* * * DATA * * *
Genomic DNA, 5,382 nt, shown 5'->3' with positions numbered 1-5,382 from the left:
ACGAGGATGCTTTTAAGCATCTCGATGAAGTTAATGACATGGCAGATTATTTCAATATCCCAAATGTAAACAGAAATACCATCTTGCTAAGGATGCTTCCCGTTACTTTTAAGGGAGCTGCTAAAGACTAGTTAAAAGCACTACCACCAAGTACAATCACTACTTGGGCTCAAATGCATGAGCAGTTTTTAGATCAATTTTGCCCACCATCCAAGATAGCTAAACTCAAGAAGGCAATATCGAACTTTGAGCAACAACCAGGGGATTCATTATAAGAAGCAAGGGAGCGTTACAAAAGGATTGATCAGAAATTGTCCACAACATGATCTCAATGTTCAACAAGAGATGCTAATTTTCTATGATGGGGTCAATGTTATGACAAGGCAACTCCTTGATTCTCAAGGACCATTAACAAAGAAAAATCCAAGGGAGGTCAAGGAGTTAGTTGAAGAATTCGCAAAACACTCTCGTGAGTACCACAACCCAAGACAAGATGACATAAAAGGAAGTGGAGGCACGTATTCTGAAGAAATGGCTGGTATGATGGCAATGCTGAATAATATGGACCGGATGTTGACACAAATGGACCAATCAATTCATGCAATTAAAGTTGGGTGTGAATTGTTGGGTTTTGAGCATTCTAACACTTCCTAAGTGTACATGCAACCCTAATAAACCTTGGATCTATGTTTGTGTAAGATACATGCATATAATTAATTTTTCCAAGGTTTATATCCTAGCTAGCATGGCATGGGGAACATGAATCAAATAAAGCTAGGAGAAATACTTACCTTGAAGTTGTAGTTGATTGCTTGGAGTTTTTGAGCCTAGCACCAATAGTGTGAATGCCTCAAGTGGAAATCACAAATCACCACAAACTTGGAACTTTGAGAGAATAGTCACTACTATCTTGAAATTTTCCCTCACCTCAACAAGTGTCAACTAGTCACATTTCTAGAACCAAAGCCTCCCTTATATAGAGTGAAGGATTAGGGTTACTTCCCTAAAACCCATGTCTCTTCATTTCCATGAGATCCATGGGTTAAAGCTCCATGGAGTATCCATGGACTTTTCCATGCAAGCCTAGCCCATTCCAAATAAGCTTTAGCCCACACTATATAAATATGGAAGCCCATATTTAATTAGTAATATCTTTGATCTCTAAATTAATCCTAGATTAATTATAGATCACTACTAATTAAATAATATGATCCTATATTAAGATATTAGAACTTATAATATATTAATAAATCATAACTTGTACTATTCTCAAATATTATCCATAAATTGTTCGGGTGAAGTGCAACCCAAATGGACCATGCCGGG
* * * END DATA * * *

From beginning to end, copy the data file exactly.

Genomic DNA, 5,382 nt, shown 5'->3' with positions numbered 1-5,382 from the left:
ACGAGGATGCTTTTAAGCATCTCGATGAAGTTAATGACATGGCAGATTATTTCAATATCCCAAATGTAAACAGAAATACCATCTTGCTAAGGATGCTTCCCGTTACTTTTAAGGGAGCTGCTAAAGACTAGTTAAAAGCACTACCACCAAGTACAATCACTACTTGGGCTCAAATGCATGAGCAGTTTTTAGATCAATTTTGCCCACCATCCAAGATAGCTAAACTCAAGAAGGCAATATCGAACTTTGAGCAACAACCAGGGGATTCATTATAAGAAGCAAGGGAGCGTTACAAAAGGATTGATCAGAAATTGTCCACAACATGATCTCAATGTTCAACAAGAGATGCTAATTTTCTATGATGGGGTCAATGTTATGACAAGGCAACTCCTTGATTCTCAAGGACCATTAACAAAGAAAAATCCAAGGGAGGTCAAGGAGTTAGTTGAAGAATTCGCAAAACACTCTCGTGAGTACCACAACCCAAGACAAGATGACATAAAAGGAAGTGGAGGCACGTATTCTGAAGAAATGGCTGGTATGATGGCAATGCTGAATAATATGGACCGGATGTTGACACAAATGGACCAATCAATTCATGCAATTAAAGTTGGGTGTGAATTGTTGGGTTTTGAGCATTCTAACACTTCCTAAGTGTACATGCAACCCTAATAAACCTTGGATCTATGTTTGTGTAAGATACATGCATATAATTAATTTTTCCAAGGTTTATATCCTAGCTAGCATGGCATGGGGAACATGAATCAAATAAAGCTAGGAGAAATACTTACCTTGAAGTTGTAGTTGATTGCTTGGAGTTTTTGAGCCTAGCACCAATAGTGTGAATGCCTCAAGTGGAAATCACAAATCACCACAAACTTGGAACTTTGAGAGAATAGTCACTACTATCTTGAAATTTTCCCTCACCTCAACAAGTGTCAACTAGTCACATTTCTAGAACCAAAGCCTCCCTTATATAGAGTGAAGGATTAGGGTTACTTCCCTAAAACCCATGTCTCTTCATTTCCATGAGATCCATGGGTTAAAGCTCCATGGAGTATCCATGGACTTTTCCATGCAAGCCTAGCCCATTCCAAATAAGCTTTAGCCCACACTATATAAATATGGAAGCCCATATTTAATTAGTAATATCTTTGATCTCTAAATTAATCCTAGATTAATTATAGATCACTACTAATTAAATAATATGATCCTATATTAAGATATTAGAACTTATAATATATTAATAAATCATAACTTGTACTATTCTCAAATATTATCCATAAATTGTTCGGGTGAAGTGCAACCCAAATGGACCATGCCGGG